The newest way to work out apparently involves breathing deeply and learning to listen.
The Wildfire Initiative is Los Angeles’ hot new workout trend. It’s a wellness group run by four guys (“a quadrumvirate of enthusiastic bros,” according to New York Magazine) who teach people how to train their mind, body, and spirit through hiking, meditation, and heavy breathing. It’s free to attend and takes place in Runyon Canyon.
We spoke to its cofounder, the singer-songwriter Bryan Ellis, and he told us everything you need to know about the fad:
There are four LA guys behind the concept: Bryan Ellis, Crosby Tailor, Netic Rebel, and Abraham Wolke.
From left to right: Netic Rebel, Crosby Tailor, Bryan Ellis, and Abraham Wolke.
These men, who mostly met on Instagram, each have different careers outside The Wildfire Initiative, ranging from acting to modelling. Wolke owns a vegan protein bar company.
This is Bryan Ellis. He's a singer and songwriter. He teaches breath work, meditation, and yoga at The Wildfire Initiative.
This is Crosby Tailor, known as the 'Commander-in-Chef' of the organisation. He's a part-time model and actor. He's also the Wildfire Initiative's 'diet and nutrition leader' and bakes ketogenic 'fat-burning' desserts.
None of the founders has had a formal training in fitness or nutrition. They use Instagram to give followers diet and health tips.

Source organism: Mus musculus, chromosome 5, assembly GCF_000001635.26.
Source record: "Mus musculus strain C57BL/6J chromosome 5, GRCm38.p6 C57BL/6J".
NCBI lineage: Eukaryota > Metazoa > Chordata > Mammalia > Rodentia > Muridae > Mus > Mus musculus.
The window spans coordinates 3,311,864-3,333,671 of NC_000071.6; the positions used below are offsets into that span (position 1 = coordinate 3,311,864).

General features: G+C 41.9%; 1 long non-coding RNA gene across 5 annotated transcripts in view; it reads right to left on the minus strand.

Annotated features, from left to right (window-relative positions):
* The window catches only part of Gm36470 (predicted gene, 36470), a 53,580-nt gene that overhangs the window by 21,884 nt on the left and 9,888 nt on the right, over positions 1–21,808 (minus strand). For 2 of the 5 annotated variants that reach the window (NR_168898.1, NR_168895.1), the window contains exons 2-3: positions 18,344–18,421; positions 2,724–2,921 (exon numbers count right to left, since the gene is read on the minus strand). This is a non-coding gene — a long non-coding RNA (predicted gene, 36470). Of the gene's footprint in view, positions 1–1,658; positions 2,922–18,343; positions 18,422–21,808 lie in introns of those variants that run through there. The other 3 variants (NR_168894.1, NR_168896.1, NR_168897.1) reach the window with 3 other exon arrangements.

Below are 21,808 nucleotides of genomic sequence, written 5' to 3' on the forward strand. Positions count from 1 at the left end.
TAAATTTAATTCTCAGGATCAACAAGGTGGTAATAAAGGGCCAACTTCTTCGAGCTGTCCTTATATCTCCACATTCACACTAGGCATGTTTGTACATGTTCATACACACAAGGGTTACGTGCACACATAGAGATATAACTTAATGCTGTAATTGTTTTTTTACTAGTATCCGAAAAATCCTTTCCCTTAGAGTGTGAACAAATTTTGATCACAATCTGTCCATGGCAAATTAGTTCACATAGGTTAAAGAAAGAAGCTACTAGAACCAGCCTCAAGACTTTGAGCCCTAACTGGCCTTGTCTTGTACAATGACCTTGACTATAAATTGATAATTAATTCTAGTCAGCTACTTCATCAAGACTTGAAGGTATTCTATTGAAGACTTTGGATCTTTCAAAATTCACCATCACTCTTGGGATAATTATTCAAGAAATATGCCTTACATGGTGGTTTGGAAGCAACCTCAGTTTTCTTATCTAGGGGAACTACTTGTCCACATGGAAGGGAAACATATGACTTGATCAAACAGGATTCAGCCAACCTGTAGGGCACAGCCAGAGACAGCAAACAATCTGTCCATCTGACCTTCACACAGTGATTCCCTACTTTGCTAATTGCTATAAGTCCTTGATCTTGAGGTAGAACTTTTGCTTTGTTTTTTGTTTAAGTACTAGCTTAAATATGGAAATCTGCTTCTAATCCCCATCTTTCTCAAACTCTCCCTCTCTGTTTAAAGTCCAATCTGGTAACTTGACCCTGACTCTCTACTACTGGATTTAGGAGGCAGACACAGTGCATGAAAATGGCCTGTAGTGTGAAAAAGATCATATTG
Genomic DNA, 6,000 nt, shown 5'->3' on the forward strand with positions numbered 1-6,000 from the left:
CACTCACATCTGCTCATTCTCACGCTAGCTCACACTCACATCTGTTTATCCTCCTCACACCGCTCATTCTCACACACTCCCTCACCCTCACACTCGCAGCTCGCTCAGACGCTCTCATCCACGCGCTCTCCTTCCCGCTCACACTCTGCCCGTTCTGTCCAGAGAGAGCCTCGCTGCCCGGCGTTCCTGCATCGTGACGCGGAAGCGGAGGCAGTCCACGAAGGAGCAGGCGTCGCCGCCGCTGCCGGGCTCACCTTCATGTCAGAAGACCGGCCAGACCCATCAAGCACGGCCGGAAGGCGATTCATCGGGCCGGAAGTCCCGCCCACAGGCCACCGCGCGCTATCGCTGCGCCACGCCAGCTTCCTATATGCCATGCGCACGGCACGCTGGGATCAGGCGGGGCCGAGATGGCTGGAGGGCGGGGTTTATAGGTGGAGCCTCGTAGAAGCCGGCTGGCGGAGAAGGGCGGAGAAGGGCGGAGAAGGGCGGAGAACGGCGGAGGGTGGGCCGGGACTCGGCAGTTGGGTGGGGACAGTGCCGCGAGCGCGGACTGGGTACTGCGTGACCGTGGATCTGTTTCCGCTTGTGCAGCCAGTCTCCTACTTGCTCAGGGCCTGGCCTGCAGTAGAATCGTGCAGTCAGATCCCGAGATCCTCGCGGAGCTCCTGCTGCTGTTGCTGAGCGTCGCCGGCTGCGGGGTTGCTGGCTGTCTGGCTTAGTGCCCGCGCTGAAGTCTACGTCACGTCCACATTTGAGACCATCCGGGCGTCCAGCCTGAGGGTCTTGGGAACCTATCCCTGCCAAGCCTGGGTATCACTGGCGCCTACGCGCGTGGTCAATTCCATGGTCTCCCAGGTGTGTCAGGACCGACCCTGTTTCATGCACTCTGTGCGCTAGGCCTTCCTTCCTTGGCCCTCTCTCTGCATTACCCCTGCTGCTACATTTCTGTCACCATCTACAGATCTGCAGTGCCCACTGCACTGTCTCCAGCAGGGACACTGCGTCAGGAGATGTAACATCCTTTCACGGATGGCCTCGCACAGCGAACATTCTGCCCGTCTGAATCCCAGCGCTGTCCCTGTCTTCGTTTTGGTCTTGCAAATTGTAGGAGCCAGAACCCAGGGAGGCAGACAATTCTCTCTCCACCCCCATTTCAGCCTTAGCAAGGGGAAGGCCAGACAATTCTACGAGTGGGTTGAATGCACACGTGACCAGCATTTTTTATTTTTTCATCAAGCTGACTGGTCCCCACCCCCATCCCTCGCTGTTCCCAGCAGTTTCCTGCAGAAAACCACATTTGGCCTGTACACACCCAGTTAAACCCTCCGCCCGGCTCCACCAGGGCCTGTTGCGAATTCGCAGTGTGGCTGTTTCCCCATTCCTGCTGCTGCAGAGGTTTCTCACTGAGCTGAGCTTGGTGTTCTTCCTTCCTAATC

The class takes place every Sunday, either before or after a hike in Los Angeles' Runyon Canyon. 'It is about meditation and self-realisation. Everything we do is about hacking the mind, body, and heart so as to dramatically and systematically improve our quality of life,' Ellis told Business Insider.
During the workshops, everyone has the chance to try Tailor's fat-burning desserts. These cakes are sugar-, gluten-, and grain-free. Tailor claims that the frosting, made from Blue Majik powder, is packed with antioxidants.
The founders also occasionally run separate workshops, which guests must pay to attend. In February, they collaborated with fitness brand Bandier to host a two-hour workshop that cost $40.
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